Yes, now in Parallels Desktop for Mac version 12. This new version released 2016-08 is the first to support Retina resolution within a macOS VM.
Per this page, Parallels Desktop 12 for Mac: Updates Summary…
Retina resolution support for OS X virtual machines
Previous versions of Parallels, as well as the competitors VMware Fusion and Oracle VirtualBox, provided some support for high-resolution resolutions in VMs of other OSes such as Windows & Linux, but none did so for macOS-as-guest VMs.
Here are screen shots of the three new settings. The first was the only behavior in the previous versions without Retina support.
This next shot shows the new Retina support. Zoom into these images to see the difference at the pixel-level. You will see the icons in the next image are much more detailed than seen above, and the edges of fonts and lines are much more fine than seen above.
The last shot is if you want to use every physical pixel as a logical pixel in the display, rather than take advantage of Retina smoothing. So you get the most usable visual space but at the price of making everything tiny and harder-to-see. Notice how the Finder window becomes zoomed-out, showing much more content but shrunken.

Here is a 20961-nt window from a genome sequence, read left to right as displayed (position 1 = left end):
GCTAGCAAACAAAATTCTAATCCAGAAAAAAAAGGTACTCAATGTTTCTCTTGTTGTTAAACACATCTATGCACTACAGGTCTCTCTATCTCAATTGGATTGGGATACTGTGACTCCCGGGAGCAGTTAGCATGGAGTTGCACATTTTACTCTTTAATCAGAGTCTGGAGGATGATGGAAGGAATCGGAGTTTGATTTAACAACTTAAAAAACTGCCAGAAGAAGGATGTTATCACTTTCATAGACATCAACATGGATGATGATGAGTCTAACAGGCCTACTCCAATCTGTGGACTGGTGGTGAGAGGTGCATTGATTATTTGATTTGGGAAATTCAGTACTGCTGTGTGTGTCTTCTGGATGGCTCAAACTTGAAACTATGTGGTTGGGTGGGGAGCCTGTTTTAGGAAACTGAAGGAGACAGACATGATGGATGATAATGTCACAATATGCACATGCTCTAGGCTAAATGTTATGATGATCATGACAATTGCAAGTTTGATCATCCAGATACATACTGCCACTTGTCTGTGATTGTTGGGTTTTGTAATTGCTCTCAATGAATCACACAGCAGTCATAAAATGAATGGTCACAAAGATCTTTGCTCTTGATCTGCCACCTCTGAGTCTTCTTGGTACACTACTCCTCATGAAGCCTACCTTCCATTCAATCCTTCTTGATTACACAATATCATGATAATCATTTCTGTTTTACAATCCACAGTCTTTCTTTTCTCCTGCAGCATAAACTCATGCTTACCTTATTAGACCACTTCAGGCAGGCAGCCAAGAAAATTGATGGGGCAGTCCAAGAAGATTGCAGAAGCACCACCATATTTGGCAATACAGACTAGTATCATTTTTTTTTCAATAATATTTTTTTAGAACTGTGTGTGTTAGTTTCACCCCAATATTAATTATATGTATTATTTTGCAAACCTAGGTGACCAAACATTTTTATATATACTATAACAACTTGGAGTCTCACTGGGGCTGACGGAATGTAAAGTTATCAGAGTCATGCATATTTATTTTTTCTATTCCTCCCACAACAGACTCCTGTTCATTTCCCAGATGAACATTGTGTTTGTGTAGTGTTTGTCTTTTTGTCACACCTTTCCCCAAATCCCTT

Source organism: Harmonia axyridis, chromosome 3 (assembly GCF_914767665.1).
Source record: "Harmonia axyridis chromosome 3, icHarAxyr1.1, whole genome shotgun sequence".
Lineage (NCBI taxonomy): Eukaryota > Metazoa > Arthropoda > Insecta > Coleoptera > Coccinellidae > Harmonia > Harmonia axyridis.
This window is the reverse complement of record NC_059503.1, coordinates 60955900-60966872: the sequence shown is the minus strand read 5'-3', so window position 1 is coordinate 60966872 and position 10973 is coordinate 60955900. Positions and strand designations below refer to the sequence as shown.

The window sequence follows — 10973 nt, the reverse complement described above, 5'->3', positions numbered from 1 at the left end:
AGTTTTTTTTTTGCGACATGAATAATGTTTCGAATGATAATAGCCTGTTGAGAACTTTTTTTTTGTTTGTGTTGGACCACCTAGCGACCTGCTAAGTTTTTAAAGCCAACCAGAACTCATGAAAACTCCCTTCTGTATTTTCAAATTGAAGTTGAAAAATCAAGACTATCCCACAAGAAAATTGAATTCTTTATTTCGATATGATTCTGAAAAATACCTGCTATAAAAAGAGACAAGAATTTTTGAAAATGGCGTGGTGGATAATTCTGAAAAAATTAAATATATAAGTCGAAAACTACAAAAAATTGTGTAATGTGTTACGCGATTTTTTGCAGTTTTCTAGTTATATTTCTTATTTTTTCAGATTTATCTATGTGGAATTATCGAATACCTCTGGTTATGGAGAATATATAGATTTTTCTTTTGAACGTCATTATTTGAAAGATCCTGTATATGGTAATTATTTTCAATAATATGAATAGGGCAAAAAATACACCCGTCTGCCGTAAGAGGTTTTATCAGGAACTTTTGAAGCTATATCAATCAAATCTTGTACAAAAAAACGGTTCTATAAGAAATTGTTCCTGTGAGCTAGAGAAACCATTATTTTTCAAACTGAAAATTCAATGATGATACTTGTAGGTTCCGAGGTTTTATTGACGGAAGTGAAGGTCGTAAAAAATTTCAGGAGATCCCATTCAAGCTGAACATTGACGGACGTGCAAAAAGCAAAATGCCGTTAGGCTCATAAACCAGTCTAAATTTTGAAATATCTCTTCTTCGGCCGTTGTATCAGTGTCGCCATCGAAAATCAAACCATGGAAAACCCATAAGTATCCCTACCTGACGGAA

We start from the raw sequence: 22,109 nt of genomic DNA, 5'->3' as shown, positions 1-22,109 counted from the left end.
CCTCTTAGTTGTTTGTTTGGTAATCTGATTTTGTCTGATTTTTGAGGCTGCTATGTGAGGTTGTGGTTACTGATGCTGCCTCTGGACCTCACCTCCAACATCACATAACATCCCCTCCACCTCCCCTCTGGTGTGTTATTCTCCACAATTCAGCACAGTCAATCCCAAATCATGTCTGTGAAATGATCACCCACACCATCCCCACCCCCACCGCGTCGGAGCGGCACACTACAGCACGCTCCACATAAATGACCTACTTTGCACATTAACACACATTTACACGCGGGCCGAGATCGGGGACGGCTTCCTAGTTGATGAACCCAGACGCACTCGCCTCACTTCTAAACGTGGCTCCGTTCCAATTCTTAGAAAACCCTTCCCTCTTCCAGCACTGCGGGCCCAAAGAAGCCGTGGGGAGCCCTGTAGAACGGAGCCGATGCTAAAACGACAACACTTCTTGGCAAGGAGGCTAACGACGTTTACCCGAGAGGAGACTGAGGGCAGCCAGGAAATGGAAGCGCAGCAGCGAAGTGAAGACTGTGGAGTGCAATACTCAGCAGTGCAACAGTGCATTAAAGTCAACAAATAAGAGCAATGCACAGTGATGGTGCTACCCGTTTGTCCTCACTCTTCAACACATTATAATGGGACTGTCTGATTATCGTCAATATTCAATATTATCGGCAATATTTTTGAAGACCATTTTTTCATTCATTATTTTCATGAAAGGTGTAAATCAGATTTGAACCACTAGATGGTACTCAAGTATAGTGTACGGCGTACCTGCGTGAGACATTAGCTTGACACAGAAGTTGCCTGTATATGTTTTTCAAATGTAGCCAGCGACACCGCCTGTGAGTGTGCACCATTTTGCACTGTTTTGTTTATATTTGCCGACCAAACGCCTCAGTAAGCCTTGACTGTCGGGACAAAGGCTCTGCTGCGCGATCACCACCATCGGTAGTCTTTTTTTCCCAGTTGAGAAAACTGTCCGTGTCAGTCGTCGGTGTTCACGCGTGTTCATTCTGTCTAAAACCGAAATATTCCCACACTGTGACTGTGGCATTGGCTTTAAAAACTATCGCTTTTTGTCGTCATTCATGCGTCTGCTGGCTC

I have encountered a bug where after adjusting for Retina, when using the VM on an external monitor (not Retina) the resulting image is shrunken, not re-scaled for non-Retina. So text and graphics are squished with too few pixels to represent their true detail.
See the following screen shot of part of screen when running Parallels 12.0.1 on an external monitor. The monitor is a plain full-HD Acer brand monitor, non-Retina. Notice how the Apple logo on the menu bar is smaller than the Apple logo on the host Mac, and the menu labels too are shrunken.
While on the non-Retina screen, the scaling options disappear. So I cannot find a way to return to conventional scaling within the VM.
Workaround is to open the laptop, move VM back to Retina screen, access the Configure panel, choose the third Retina option "Scaled", move VM window back to conventional external monitor. You may then close the laptop.